A branch hierarchy is often useful: an entire development project can share a common development branch, while a smaller team can share a sub-branch, with each developer having his or her own private branch.
Whenever a change on a branch is deemed stable enough, it can be merged to the parent branch. The configuration specification[ edit ] Under base ClearCase, each view is controlled by its associated configuration specification, commonly referred to as a config spec. This is a collection of rules stored internally in a text file, but compiled before use that specifies what element versions files or directories are to be displayed in a view. To determine which version, if any, of an element should be visible, ClearCase traverses the configuration specification line-by-line from top to bottom, stopping when a match is found and ignoring any subsequent rules.
In the UCM management model, config specs do not need to be created or maintained manually: they are generated and maintained by ClearCase UCM operations.
This allows ClearCase to produce a bill-of-materials which it calls a Configuration Record CR for all builds and enable traceability for either software configuration management purposes or as part of a larger application lifecycle management process. Build auditing is performed with command-line tools such as a built-in make tools omake , clearmake or by using the clearaudit command, which can invoke another build tool, such as Unix make 1.
The Versioned Object Base VOB that stores versions of file elements and directory elements also stores derived objects and metadata associated with these object types. The bill-of-materials artifact produced as the result of build auditing is known as the Configuration Record.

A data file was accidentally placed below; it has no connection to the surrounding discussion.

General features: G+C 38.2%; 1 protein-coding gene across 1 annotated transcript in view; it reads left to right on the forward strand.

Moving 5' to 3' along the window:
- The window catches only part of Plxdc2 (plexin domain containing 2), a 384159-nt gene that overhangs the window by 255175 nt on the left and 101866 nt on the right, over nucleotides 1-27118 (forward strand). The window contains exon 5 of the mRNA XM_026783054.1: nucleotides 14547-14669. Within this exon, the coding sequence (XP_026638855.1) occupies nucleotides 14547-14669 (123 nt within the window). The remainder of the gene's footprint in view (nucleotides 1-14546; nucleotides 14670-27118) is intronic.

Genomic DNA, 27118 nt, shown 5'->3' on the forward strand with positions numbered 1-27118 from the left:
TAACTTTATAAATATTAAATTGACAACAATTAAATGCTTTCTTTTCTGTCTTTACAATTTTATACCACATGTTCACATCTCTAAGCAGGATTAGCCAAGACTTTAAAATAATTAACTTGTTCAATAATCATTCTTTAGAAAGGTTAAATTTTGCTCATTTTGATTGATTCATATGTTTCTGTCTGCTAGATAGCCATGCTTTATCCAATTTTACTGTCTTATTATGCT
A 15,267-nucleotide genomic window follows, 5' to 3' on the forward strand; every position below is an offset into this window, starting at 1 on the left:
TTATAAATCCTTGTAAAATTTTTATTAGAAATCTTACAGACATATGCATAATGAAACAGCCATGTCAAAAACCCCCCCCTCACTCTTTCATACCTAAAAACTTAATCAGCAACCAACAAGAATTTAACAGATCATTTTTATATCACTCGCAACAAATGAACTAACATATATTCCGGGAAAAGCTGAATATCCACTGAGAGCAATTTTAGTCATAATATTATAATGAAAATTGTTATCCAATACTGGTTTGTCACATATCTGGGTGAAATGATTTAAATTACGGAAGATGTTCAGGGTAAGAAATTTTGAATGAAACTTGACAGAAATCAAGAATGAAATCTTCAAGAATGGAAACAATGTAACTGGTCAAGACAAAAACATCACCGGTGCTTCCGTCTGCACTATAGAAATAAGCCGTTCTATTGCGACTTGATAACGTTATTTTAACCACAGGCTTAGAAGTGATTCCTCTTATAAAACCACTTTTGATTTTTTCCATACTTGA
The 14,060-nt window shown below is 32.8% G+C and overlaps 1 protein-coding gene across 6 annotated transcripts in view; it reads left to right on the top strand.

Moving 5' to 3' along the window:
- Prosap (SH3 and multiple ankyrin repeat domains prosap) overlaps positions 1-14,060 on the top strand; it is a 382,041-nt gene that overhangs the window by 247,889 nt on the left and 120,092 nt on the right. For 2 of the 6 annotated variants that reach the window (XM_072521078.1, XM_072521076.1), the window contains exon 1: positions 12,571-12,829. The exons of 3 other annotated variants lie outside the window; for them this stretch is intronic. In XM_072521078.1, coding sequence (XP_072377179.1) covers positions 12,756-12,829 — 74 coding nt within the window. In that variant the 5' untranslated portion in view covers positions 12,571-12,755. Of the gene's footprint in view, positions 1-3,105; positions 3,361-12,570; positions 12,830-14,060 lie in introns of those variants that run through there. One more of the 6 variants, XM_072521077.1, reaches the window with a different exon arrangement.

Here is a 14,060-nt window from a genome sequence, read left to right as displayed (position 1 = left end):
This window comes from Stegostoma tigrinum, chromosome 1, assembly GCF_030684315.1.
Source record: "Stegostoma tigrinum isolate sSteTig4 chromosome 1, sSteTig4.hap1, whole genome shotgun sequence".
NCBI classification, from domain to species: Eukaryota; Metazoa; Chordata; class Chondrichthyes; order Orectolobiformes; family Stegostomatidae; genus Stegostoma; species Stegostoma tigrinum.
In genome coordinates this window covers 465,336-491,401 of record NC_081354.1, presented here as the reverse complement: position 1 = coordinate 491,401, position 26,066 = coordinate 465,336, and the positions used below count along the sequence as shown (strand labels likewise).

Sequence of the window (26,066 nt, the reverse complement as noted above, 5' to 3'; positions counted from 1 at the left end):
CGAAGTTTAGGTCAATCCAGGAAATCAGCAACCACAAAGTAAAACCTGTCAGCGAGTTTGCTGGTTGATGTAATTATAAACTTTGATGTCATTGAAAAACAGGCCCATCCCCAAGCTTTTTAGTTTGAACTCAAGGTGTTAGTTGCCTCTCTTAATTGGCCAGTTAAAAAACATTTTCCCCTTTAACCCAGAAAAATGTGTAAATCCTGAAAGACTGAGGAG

It contains: The build procedure: The method script, makefile, and so on that invoked the build. Inputs: All files and their specific versions that were used for a particular build. The dependency information is stored in a configuration record that can be shown for each derived object.
The configuration record can be used to create another view that shows all files that have been previously read during the build time. The configuration record can also be used to apply a label to the files and versions that were read during the build.
The MVFS allows derived objects that were built in one dynamic view to be automatically "copied" to another dynamic view that requires "exactly the same" derived object. Two derived objects are deemed to be "exactly same" if they have the same configuration record that is, bill of materials. The shareable derived objects are physically present in the VOB server, not in the views that reference them. This feature is called winking in derived objects and requires that the clearmake or omake tool is used for builds.
ClearCase dynamic views are slower than local filesystems, even with a good network infrastructure. Because MVFS requires server access every time a file is accessed, the performance of the file system depends on server capacity. Client types[ edit ] Originally, ClearCase supported only full "fat" clients running native on Unix and Windows.
It is based on Eclipse software and supplied in both fully packaged Eclipse versions, as a plugin-in for Eclipse, and for other environments such as Visual Studio. Client Connection to repository of source-controlled objects View types.
History[ edit ] ClearCase was developed by Atria Software and first released in  on Unix and later on Windows. The Apollo Domain file system allowed special handler programs to intervene during file access. DSEE made use of this feature to invisibly substitute a versioned copy when a particular file was opened. DSEE relied heavily on a file that described all the software modules and their dependencies. The file had to be generated manually, which was a major impediment to its use in large systems. However, once generated, it enabled DSEE to calculate the optimum way to perform a build, re-using all modules that had previously been processed and whose version specifications matched the specifications for the build.